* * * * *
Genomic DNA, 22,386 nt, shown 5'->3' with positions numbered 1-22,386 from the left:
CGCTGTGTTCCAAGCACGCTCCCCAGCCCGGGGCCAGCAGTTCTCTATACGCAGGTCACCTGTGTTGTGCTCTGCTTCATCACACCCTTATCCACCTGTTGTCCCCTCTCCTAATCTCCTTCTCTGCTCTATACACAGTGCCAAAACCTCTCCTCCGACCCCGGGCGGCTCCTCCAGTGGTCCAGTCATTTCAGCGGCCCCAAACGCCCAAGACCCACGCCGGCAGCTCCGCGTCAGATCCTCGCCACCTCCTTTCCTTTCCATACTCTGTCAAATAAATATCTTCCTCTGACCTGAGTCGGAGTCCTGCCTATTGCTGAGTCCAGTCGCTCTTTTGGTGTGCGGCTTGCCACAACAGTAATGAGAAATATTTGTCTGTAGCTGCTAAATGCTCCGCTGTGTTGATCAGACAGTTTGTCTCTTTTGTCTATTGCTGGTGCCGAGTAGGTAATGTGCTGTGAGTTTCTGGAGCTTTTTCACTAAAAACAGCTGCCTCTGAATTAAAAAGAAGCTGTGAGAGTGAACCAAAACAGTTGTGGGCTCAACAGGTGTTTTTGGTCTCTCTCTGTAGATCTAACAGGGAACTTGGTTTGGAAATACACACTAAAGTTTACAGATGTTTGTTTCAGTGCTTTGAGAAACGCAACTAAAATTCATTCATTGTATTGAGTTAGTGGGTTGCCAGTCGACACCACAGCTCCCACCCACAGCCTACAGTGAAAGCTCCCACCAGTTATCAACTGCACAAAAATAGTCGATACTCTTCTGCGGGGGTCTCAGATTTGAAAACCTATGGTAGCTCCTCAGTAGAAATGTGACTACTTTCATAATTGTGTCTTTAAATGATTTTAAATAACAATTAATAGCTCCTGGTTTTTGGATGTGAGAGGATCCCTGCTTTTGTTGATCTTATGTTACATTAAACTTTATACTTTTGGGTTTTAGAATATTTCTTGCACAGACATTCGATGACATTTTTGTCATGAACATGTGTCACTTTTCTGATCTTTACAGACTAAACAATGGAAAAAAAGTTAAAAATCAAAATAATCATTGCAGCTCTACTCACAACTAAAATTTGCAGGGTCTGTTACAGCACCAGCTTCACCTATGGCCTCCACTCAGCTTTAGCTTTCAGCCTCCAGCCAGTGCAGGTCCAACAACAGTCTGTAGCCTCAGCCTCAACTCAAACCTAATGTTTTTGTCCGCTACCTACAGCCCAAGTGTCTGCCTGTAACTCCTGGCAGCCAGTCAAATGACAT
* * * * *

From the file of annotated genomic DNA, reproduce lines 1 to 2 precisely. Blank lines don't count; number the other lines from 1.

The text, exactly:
Genomic DNA, 22,386 nt, shown 5'->3' with positions numbered 1-22,386 from the left:
CGCTGTGTTCCAAGCACGCTCCCCAGCCCGGGGCCAGCAGTTCTCTATACGCAGGTCACCTGTGTTGTGCTCTGCTTCATCACACCCTTATCCACCTGTTGTCCCCTCTCCTAATCTCCTTCTCTGCTCTATACACAGTGCCAAAACCTCTCCTCCGACCCCGGGCGGCTCCTCCAGTGGTCCAGTCATTTCAGCGGCCCCAAACGCCCAAGACCCACGCCGGCAGCTCCGCGTCAGATCCTCGCCACCTCCTTTCCTTTCCATACTCTGTCAAATAAATATCTTCCTCTGACCTGAGTCGGAGTCCTGCCTATTGCTGAGTCCAGTCGCTCTTTTGGTGTGCGGCTTGCCACAACAGTAATGAGAAATATTTGTCTGTAGCTGCTAAATGCTCCGCTGTGTTGATCAGACAGTTTGTCTCTTTTGTCTATTGCTGGTGCCGAGTAGGTAATGTGCTGTGAGTTTCTGGAGCTTTTTCACTAAAAACAGCTGCCTCTGAATTAAAAAGAAGCTGTGAGAGTGAACCAAAACAGTTGTGGGCTCAACAGGTGTTTTTGGTCTCTCTCTGTAGATCTAACAGGGAACTTGGTTTGGAAATACACACTAAAGTTTACAGATGTTTGTTTCAGTGCTTTGAGAAACGCAACTAAAATTCATTCATTGTATTGAGTTAGTGGGTTGCCAGTCGACACCACAGCTCCCACCCACAGCCTACAGTGAAAGCTCCCACCAGTTATCAACTGCACAAAAATAGTCGATACTCTTCTGCGGGGGTCTCAGATTTGAAAACCTATGGTAGCTCCTCAGTAGAAATGTGACTACTTTCATAATTGTGTCTTTAAATGATTTTAAATAACAATTAATAGCTCCTGGTTTTTGGATGTGAGAGGATCCCTGCTTTTGTTGATCTTATGTTACATTAAACTTTATACTTTTGGGTTTTAGAATATTTCTTGCACAGACATTCGATGACATTTTTGTCATGAACATGTGTCACTTTTCTGATCTTTACAGACTAAACAATGGAAAAAAAGTTAAAAATCAAAATAATCATTGCAGCTCTACTCACAACTAAAATTTGCAGGGTCTGTTACAGCACCAGCTTCACCTATGGCCTCCACTCAGCTTTAGCTTTCAGCCTCCAGCCAGTGCAGGTCCAACAACAGTCTGTAGCCTCAGCCTCAACTCAAACCTAATGTTTTTGTCCGCTACCTACAGCCCAAGTGTCTGCCTGTAACTCCTGGCAGCCAGTCAAATGACAT